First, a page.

The context was also national. During and after the Red Summer, black soldiers who had returned from World War I had weapons and knew how to use them. “New Negro” racial uplift and organizing blossomed. The National Association for the Advancement of Colored People and the Universal Negro Improvement Association led by Black nationalist Marcus Garvey both had branches in Arkansas. The black press, particularly the Chicago Defender, connected black resistance movements, as a million or more African Americans left the South for industrial jobs elsewhere, sometimes joined unions, and fought fiercely against racism. Black advancement and resistance threated the Jim Crow system, North and South.
The mass shootings in Elaine highlighted the ferocity and cruelty of racism and revealed the perversion of the criminal justice system. White authorities indicted no white murderers but undertook mass arrests of blacks, held nearly 300 of them in a jail in Helena designed to hold forty-eight, and used torture and beatings to elicit “confessions.” A Phillips County grand jury indicted 122 black people. In two separate trials, all-white juries took only minutes to convict twelve union members and sentence them to die in the electric chair. The orgy of violence in 1919 helped a rebirth of the Ku Klux Klan as a mass movement and its political takeover in parts of the lower Midwest and the South. Racial violence didn’t stop. In 1921, in Tulsa, Oklahoma, whites raped, murdered, looted, shot and bombed from the air to destroy the thriving black community of Greenwood. Hundreds died as whites burned the business district and some 200 homes to the ground.
Elaine helped to open the floodgates of violence, but left a few kernels of hope and seeds of organizing for the future. Black writer and organizer Ida B. Wells-Barnett, black Arkansas attorney Scipio Jones, and the NAACP saved the Elaine Twelve from the electric chair. By 1925, they were all released from prison (and spirited quickly out of the state), and their case before the U.S. Supreme Court (Moore V. Dempsey, 1923) strengthened the court’s interpretation of the due process clause of the Fourteenth Amendment to correct state criminal trials that blatantly ignored the rights of defendants. The ghosts of Elaine unionists also reached out to the next generation when the Southern Tenant Farmers’ Union organized in the Arkansas Delta again in the 1930s. Racial terrorism and cotton mechanization destroyed the STFU too, but civil rights organizers in the 1960s chose to remember that blacks and whites in Ku Klux Klan country for a time successfully organized this bi-racial union.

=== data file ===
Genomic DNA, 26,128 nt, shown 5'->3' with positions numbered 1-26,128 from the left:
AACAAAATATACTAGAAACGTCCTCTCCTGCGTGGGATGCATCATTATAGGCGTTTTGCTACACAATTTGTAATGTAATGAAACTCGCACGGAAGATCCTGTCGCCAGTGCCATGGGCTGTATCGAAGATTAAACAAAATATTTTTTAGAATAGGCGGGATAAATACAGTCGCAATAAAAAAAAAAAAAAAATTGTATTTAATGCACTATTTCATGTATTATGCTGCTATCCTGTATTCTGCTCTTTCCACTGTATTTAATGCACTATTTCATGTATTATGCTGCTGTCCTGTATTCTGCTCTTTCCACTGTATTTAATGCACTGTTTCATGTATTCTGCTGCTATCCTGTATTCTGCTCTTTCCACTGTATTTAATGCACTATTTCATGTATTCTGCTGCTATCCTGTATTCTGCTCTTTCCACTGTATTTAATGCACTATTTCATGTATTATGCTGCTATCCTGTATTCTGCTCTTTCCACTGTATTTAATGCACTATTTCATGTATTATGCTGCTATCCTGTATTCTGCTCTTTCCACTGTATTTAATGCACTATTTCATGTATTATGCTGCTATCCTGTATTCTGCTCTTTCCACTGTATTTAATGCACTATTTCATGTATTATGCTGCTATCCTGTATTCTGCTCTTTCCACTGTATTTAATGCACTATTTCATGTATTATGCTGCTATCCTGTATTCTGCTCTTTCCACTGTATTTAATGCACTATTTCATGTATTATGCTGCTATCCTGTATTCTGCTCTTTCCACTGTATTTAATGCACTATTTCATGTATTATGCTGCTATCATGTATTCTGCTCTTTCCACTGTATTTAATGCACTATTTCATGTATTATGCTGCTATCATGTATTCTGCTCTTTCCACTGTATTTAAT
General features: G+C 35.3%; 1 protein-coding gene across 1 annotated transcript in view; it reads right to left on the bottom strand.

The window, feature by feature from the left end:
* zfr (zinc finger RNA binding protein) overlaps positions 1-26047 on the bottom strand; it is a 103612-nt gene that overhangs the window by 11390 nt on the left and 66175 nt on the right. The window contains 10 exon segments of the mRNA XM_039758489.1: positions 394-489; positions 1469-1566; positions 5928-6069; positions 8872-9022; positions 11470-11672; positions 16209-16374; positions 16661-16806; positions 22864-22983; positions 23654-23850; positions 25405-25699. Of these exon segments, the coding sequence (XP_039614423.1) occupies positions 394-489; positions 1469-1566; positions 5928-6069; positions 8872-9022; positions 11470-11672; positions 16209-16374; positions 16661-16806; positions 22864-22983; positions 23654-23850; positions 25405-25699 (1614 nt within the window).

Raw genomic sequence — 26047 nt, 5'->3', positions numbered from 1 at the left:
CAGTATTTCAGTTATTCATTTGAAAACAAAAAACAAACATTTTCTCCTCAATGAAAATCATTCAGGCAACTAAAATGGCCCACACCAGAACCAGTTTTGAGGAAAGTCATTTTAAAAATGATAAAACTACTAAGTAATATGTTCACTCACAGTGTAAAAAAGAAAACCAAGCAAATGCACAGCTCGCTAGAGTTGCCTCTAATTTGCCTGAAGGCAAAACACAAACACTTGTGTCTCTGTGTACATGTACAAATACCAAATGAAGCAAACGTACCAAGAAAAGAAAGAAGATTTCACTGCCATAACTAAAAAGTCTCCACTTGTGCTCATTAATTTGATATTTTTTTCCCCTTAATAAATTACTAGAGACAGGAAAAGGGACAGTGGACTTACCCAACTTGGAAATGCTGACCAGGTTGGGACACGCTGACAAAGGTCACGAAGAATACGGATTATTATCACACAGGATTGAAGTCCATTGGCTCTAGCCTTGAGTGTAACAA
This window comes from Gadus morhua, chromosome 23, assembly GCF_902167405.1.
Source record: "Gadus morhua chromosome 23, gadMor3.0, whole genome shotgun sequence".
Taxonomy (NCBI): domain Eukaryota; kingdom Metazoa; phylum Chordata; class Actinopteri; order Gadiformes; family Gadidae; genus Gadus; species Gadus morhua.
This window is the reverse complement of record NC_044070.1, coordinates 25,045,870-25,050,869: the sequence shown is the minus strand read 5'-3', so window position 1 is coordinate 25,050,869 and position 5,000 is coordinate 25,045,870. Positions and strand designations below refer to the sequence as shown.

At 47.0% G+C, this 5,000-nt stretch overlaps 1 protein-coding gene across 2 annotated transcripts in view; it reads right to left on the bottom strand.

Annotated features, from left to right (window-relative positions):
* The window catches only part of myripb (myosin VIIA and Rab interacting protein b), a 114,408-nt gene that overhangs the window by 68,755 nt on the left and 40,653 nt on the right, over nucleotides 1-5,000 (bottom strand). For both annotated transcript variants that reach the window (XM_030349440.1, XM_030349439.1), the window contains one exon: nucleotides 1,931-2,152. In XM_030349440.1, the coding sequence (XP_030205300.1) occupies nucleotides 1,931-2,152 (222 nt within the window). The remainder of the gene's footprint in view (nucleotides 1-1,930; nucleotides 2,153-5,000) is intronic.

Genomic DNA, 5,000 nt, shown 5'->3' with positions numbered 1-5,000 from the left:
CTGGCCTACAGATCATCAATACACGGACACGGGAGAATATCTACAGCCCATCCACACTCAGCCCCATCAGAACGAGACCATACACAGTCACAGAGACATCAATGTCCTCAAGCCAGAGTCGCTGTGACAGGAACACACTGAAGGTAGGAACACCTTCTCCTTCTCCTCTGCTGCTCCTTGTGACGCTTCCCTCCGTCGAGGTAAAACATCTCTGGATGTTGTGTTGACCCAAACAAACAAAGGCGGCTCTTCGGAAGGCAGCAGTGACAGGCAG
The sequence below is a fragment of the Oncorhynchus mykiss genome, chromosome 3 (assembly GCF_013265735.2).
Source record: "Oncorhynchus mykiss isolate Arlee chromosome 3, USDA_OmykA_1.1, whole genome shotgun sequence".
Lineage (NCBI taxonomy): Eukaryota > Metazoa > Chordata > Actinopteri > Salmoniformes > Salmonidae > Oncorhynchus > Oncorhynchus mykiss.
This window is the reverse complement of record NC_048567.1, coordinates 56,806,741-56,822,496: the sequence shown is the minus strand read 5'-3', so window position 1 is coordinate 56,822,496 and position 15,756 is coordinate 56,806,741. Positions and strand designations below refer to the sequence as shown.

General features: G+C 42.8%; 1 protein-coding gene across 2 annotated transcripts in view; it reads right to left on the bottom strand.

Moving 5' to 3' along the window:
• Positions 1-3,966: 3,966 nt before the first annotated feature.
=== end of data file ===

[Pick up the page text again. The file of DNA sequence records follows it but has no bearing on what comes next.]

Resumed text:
Today, unfortunately, there is no closure on racism. When the Elaine Legacy Center remembered the town’s martyrs by planting a tree last August, someone cut the tree down. In a town of 500 or so people, about forty percent of them African Americans, median household income hovers between $16,000 and $19,000, and some forty percent live in poverty. Racial terror (and later, farm mechanization) undercut the fortunes of generations of black farmers and workers.
It remains extremely important that we remember signal events in our history, but also how we remember them. The great sociologist W.E.B. DuBois later explained that racial separation and violence drove a stake through the heart of nascent labor movement in the South, destroying the potential of union incomes for white as well as black workers. Elaine was a turning point, but it was only one of many.
We need to remember the past in order to do something about its legacies. There should be federal and state investigations to clarify what happened in Elaine so that the next generation does not continue to believe the myths created by those who carried out the murders, to consider ways to repair the economic and social damage, and to fight anew against white supremacy and terrorism. The evil of the “red summer” of 1919 still haunts the land. Evil’s still on the loose, and you’ve got to take a side.